To minimize food safety risks associated with microbial pathogens, fruits
and vegetables that have visible soil or organic matter residues on their
surface should be thoroughly washed before sale. Washing should be done
with potable water only. Washing with potable water is a simple way to
reduce microbial populations on the surface of fresh fruits and vegetables.
Repeated rinsing or multiple washes may be needed to thoroughly clean produce.
If potable water is not available, wash water should be chlorinated.
Removal of soil and organic debris prior to washing in chlorinated water
(by brushing or pre-washing) is essential because organic matter reacts
with chlorine in solution to lower its effective concentration. The more
organic matter in solution, the more chlorine is tied up.
The purpose of chlorination is to drastically reduce the number of microorganisms
in the water and thus reduce or prevent inoculation with post-harvest diseases
or contamination with human pathogens. To do this, chlorine must be in
all water that contacts the produce prior to it being packed or sold. Chlorine
should also be used in cleanup water to sanitize packing equipment, picking
containers, and other sites that come in direct contact with the produce.
Chlorine gas, sodium hypochlorite (household bleach), and calcium hypochlorite
(chlorinated lime) are the most common disinfectants containing chlorine
in general use. All these chlorine containing chemicals form the same active
ingredient, hypochlorous acid, when added to water. The disinfectant activity
of a chlorine solution is determined by its pH. The pH level should be
maintained between 6.0 and 7.0 to provide for greatest effectiveness without
damage to produce and equipment. At a higher pH, chlorine is not a very
effective germicide. At a lower pH, the solution becomes corrosive to metals.
If the pH is decreased below 4.0, deadly chlorine gas is formed. Thus,
the pH of the wash water should be checked periodically. This may be done
with litmus paper (which changes color at different pH's), available test
kits, or pH meters. The pH can be adjusted to a desired level by adding
a weak acid or base, as is done in swimming pools.
It is essential that the concentration of active chlorine in the fruit
or vegetable wash water be monitored so that an adequate level can be maintained.
This may be done continuously with automatic equipment, or it may be done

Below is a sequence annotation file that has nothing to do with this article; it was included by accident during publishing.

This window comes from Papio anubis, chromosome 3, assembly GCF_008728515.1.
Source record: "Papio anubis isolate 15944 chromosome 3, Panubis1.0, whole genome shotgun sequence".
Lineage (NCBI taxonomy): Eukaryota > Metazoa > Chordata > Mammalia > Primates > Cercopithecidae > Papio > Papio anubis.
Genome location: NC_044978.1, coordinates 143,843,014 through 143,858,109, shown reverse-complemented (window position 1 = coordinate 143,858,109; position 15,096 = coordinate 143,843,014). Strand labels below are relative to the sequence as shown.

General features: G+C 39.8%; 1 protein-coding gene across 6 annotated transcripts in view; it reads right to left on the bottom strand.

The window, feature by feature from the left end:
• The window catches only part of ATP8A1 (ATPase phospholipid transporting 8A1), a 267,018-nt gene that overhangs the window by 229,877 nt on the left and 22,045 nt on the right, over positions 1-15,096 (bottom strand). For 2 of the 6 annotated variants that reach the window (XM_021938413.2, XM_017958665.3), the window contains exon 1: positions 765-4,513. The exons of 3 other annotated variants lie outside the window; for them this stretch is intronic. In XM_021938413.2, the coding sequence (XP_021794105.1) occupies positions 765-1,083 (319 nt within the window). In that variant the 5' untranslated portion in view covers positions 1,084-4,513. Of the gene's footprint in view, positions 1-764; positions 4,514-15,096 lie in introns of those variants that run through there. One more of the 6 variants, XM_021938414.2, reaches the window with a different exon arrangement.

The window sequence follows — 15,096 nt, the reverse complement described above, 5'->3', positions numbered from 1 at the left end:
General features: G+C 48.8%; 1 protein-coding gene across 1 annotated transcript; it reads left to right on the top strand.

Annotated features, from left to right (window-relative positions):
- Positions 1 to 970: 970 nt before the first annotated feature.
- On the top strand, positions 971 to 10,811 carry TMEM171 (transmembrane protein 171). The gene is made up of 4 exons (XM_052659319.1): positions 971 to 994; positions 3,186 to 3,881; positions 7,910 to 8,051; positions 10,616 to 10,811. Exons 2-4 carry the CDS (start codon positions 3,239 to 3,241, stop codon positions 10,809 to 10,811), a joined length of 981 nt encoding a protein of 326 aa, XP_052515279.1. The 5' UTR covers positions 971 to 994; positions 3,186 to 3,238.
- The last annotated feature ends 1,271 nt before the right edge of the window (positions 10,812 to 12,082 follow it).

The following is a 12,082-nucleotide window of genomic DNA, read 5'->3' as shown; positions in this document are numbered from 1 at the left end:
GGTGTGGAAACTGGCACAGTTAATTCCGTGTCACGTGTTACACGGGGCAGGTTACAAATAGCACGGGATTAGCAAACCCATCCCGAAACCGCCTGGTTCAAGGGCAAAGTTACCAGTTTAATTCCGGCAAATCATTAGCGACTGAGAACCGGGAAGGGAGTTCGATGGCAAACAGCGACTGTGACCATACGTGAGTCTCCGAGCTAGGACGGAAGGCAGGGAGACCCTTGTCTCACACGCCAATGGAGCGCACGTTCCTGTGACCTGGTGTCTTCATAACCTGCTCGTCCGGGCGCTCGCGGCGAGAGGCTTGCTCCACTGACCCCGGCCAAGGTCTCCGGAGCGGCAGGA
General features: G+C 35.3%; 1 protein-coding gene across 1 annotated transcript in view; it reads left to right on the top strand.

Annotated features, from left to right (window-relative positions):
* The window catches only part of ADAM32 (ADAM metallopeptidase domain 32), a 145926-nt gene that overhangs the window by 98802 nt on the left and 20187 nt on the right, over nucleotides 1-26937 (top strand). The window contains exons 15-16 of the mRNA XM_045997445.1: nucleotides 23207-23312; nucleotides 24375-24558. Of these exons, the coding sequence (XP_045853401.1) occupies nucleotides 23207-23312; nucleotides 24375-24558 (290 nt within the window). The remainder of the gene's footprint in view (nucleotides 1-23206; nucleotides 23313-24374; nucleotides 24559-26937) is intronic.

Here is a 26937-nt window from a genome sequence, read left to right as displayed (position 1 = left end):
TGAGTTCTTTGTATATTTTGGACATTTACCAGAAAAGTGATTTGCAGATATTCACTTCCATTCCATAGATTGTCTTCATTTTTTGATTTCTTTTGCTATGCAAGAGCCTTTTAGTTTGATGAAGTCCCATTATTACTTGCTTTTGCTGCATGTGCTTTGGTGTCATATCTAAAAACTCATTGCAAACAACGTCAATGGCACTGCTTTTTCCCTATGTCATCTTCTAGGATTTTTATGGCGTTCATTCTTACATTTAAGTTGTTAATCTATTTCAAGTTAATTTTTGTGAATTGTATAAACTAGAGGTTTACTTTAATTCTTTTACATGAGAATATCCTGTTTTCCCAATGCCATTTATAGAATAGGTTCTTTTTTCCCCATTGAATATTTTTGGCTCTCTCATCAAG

intermittently with commercial chlorine test kits. Avoid kits used to check
chlorine in swimming pools since these are designed for low levels, between
2 to 6 ppm. The most effective treatment results when chlorine is metered
into the wash water continuously, whereas the most ineffective method is
to dump some in the tank occasionally. In the later case, the chlorine
concentration can vary tremendously, and during rush periods when the need
for chlorine is most critical, the tendency is to forget it. Although 50
ppm of chlorine is probably more than adequate if that concentration is
maintained, the general recommendation is for 100 to 150 ppm. Higher concentrations
provide some protection against unusual conditions resulting from overloading
the systems or from loads containing excessive amount of organic matter.
To make an effective sanitizing agent containing approximately 70 ppm
chlorine for use on fresh produce, food handling equipment and machinery
add one pint of household bleach (5.25% sodium hypochlorite) to 50 gallons
of water. Adding 2 pints of 40 grain distilled white vinegar should adjust
the solution's pH to between 6 and 7. Adding 1/4 pint wetting agent, such
as liquid soap, will help the chlorine get into the nooks and crannies
on the surface of produce.
The National Organic Standard at first blush apeared to limit the use
of chlorine to 4 ppm where it comes into contact with produce on organic
farms. However, recent interpretations of the organic standards by the
National Organic Program appear to allow chlorine in wash water at levels
higher than 4 mg/L,sufficient to control microbial contaminants.
But, while chlorine use in water cycle on an organic operation is not limited
to 4 mg/L, the discharge from that system may not exceed 4 mg/L, so dilution
will likely be required. Further, organic certification agencies may differ
in their interpretation of the NOP ruling, so be sure to check with your
certifier before adding chlorine to wash water.
Chlorine is highly poisonous and must be handled with care according
to instructions. For the safety and comfort of the workers, provisions
must be made for adequate ventilation to remove chlorine fumes from enclosed
packinghouses. All workers handling chlorine and chlorine equipment should
use protective equipment recommended for the particular form that is being
used. Read the label before opening any container.
- Coon, S. "Chlorination Cuts Postharvest Losses." American Vegetable
Grower, Sept. 1990.
- Hicks, J.R. and R.H. Segall. "Water Chlorination for Vegetable Packinghouses".
VC-1, University of Florida Cooperative Extension, Gainsville, FL.
- Schlimme, D. "Cleaning and Sanitizing Fresh Produce and Fresh Produce
Handling Equipment, Utensils and Sales Areas". Fact Sheet 715. University
of Maryland Cooperative Extension, College Park, MD.
- Suslow, T. "Microbial Food Safety is Your Responsibility!". Dept. of
Vegetable Crops, University of California, Davis, ucanr.org/sites/GAP/newsletters/Microbial_Food_Safety_IS_Your_Responsibility41362.PDF.